How kids benefit from musical beats, rhymes from an early age

How kids benefit from musical beats, rhymes from an early age
Courtesy: Jose Luis Pelaez Inc | DigitalVision Via Getty Images

According to new research, newborn babies can detect beats in music. The research, conducted by a team of scientists from the University of Amsterdam and the HUN-REN Research Centre for Natural Sciences (TTK) in Hungary, demonstrates that this ability to recognise a beat is not simply due to newborns' statistical learning ability, but that beat perception is a separate cognitive mechanism that is already active at birth.

The findings were published in the scholarly journal ‘Cognition’.
“There is still a lot we don't know about how newborn babies perceive, remember and process music,” said author Henkjan Honing, professor of Music Cognition at the UvA.

“But, in 2009, we found clear indications that babies of just a few days old have the ability to hear a regular pulse in music – the beat – a characteristic that is considered essential for making and appreciating music.”

Because the previous research from Honing and his colleagues had so far remained un-replicated and they still had many questions, the UvA and TTK joined forces once again – this time using a new paradigm.
In an experiment with 27 newborn babies, researchers manipulated the timing of drum rhythms to see whether babies make a distinction between learning the order of sounds in a drum rhythm (statistical learning) and being able to recognise a beat (beat-induction).

The babies were presented with two versions of one drum rhythm through headphones. In the first version, the timing was isochronous: the distance between the sounds was always the same. This allows you to hear a pulse or beat in the rhythm.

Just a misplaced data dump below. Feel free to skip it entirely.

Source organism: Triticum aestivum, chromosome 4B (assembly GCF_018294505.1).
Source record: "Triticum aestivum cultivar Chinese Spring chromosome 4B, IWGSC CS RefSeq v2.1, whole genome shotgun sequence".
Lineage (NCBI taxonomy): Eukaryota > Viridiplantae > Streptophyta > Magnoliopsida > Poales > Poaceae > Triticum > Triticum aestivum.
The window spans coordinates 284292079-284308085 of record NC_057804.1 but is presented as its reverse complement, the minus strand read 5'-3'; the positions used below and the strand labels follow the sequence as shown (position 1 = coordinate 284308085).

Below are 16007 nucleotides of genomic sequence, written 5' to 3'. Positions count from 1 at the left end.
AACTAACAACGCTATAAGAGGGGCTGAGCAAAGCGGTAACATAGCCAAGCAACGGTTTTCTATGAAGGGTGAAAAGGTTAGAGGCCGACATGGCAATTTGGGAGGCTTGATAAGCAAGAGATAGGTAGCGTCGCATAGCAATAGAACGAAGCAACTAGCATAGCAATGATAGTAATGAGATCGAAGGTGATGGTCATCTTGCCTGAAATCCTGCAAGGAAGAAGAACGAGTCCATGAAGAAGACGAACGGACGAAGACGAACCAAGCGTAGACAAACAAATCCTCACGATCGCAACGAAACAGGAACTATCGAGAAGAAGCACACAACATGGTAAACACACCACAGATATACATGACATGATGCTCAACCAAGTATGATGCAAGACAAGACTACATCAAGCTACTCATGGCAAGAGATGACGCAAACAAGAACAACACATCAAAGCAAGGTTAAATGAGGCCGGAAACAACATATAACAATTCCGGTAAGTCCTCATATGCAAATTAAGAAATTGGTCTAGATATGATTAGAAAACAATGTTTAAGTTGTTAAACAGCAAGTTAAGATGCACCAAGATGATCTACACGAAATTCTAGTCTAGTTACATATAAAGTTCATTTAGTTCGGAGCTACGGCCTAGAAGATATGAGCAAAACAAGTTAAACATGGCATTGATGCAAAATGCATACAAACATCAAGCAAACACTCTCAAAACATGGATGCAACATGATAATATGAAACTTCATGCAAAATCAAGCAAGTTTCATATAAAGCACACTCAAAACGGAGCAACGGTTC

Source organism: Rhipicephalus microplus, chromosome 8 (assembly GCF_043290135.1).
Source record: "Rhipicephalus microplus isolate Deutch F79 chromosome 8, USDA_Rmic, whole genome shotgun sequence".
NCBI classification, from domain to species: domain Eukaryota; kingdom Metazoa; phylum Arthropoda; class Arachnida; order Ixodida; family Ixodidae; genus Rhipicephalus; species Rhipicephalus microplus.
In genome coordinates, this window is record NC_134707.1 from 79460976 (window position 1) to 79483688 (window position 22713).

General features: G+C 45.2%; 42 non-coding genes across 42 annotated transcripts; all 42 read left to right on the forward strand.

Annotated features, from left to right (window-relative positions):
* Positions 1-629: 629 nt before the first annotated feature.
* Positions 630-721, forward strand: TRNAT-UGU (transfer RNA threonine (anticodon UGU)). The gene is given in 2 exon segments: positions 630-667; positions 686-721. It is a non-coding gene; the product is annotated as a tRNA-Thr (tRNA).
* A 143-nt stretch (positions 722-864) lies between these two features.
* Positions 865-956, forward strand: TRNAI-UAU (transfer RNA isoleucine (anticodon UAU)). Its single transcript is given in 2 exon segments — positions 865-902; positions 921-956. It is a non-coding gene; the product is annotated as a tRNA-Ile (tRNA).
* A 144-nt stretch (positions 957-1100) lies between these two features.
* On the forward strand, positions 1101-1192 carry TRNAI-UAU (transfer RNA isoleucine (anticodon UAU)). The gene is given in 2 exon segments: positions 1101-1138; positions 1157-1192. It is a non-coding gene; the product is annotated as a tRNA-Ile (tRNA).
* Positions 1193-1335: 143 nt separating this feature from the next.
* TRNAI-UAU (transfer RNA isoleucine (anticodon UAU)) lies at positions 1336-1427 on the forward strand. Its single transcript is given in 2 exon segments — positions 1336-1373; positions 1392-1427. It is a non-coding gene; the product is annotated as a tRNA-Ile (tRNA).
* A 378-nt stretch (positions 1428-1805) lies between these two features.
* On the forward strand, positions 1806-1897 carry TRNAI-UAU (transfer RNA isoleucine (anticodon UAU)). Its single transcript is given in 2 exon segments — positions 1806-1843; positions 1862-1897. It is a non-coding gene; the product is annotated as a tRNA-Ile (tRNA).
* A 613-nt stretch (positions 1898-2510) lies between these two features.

In the other version, the same drum pattern was presented, but with random timing (jittered). As a result, beat perception was not possible, but the sequence of sounds could be learned. This allowed the researchers to distinguish between beat perception and statistical learning.


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Because behavioural responses in newborn babies cannot be observed, the research was done with brain wave measurements (EEG) while the babies were sleeping.

This way, the researchers were able to view the brain responses of the babies. These responses showed that the babies heard the beat when the time interval between the beats was always the same. However when the researchers played the same pattern at irregular time intervals, the babies didn't hear a beat.

"This crucial difference confirms that being able to hear the beat is innate and not simply the result of learned sound sequences," said co-author Istvan Winkler, professor at the Institute of Cognitive Neuroscience and Psychology at TTK.

"Our findings suggest that it is a specific skill of newborns and make clear how important baby and nursery rhymes are for the auditory development of young children. More insight into early perception is of great importance for learning more about infant cognition and the role that musical skills may play in early development."


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Honing added, "Most people can easily pick up the beat in music and judge whether the music is getting faster or slower – it seems like an inconsequential skill. However, since perceiving regularity in music is what allows us to dance and make music together, it is not a trivial phenomenon. In fact, beat perception can be considered a fundamental human trait that must have played a crucial role in the evolution of our capacity for music."


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